Gardner, Candice A. C. 2008. Importance and Utilization of the Genetic Resources of Cultivated Species. Presented at the Universidad Nacional Agraria La Molina 50th Anniversary of the Escuela de Post Grado "Research for a Sustainable Development"
Gardner, Candice. 2012. Capturing Useful Genetic Diversity to Enhance Agricultural Production. 2012 annual Elmer G. Heyne Crop Science Lecture, Kansas State University, Manhattan, KS. March 28, 2012.
Candice Gardner, Maria Cinta Romay, Mark Millard, Sherry Flint-Garcia, James Holland, Edward Buckler. 2012. Using High Throughput Genotyping Information for Management of a Large Maize Collection. Crop
Science Society of America Presentation, Cincinnati, OH.
Candice Gardner, Peter D. Cyr, Mark Millard, Laura Gu, Martin Reisinger, Gorm Emberland, Quinn Sinnott, John Chung, Mark Bohning, Kurt Endress, Gary Kinard, Peter Bretting. 2012. Using the GRIN-Global System to Identify Useful Plant Genetic Resources & Information. Crop Science Society of America Presentation, Cincinnati, OH.
Power Point Presentation, in PDF format, by Lisa Anne Burke.
Power Point Presentation, in PDF format, by Dr. Mark P. Widrlechner and Jeffrey D. Carstens.
Power Point Presentation by Dr. Mark P. Widrlechner.
Poster 1234a Session No. 275
Abstract: Cross-Compatibility of Cultivated AmaranthusGrain Lines with Wild AmaranthusSpecies.
David Brenner, North Central Regional Plant Introduction Station, Iowa State Univ. G212 Agronomy Hall, Ames, IA 50011-1170 and Micheal Owen, Iowa St. Univ.-Dept. of Agronomy, 2104 Agronomy Hall, Ames, IA 50011-1010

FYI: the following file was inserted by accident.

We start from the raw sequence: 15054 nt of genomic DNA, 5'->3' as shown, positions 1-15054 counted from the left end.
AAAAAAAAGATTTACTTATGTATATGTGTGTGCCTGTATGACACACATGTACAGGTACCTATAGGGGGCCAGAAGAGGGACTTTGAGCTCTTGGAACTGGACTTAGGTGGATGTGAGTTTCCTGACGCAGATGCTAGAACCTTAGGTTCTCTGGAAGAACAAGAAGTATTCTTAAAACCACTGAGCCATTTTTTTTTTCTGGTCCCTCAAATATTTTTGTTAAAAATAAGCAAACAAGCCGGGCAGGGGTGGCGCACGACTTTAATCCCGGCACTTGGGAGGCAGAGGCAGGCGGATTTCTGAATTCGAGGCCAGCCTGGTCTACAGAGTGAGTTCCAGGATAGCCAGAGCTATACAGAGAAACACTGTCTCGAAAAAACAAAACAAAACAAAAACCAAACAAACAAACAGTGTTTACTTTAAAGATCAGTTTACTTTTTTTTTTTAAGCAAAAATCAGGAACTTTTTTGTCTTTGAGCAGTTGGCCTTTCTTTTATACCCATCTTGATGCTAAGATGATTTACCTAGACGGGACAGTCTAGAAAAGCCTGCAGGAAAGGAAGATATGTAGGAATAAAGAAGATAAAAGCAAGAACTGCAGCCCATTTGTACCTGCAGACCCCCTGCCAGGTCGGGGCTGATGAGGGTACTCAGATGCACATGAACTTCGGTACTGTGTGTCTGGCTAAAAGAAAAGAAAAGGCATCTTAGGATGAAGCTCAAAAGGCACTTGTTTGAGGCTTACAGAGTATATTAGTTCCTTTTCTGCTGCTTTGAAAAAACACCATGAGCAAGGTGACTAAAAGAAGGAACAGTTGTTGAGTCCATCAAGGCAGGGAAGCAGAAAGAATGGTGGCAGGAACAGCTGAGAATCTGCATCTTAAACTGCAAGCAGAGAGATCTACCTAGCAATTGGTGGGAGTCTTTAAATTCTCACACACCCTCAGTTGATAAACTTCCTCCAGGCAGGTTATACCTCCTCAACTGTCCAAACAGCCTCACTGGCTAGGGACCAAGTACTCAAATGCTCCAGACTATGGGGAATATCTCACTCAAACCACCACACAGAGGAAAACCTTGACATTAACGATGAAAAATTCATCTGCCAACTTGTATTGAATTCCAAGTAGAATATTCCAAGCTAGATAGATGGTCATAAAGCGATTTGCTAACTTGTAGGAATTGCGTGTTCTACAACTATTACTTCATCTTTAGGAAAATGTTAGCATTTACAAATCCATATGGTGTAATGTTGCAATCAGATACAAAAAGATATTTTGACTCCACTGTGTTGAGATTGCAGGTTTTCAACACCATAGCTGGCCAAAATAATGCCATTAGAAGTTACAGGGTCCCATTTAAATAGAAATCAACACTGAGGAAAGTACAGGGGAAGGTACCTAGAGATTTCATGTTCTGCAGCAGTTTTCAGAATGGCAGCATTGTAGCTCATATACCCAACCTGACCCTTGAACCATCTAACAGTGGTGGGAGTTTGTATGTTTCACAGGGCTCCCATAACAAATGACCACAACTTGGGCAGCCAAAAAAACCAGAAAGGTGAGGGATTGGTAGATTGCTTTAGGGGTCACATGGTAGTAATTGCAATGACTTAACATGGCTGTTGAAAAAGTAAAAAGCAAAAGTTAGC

The cultivated grain amaranth species (Amaranthus caudatus, A. cruentus, and A. hypochondriacus) have pollination cross-compatibility with wild Amaranthusspecies. The resulting hybrid progeny create difficulty in the maintenance of genetically clean seed stocks for commercial agricultural use. There is potential for plant breeders to select for cultivars that minimize cross-compatibility with wild Amaranthusspecies, resulting in cultivars that are easier to maintain genetically. Progress on improving the genetic purity of commercial amaranth varieties will depend on the development of practical out-crossing assessments for breeding lines with wild Amaranthusspecies. We propose systematic evaluation of Amaranthusgrain lines for cross-compatibility with common Amaranthusweed species. In 2005 we produced seed lots contaminated by pollen primarily from weedy Amaranthus tuberculatusplants under defined field conditions. Populations grown from these seed lots were visually inspected for weedy-hybrid off-type plants. Weedy-hybrid progeny were 20% of PI 538321 (n= 40), 9% of PI 558499 (n= 153), and 2.8% of PI 604461 (n= 209). Surprisingly PI 538327 (n= 246) progeny were not contaminated. These preliminary data support the hypothesis that useful differences in out-crossing rates exist, and that development of commercial cultivars with minimal out-crossing potential is feasible.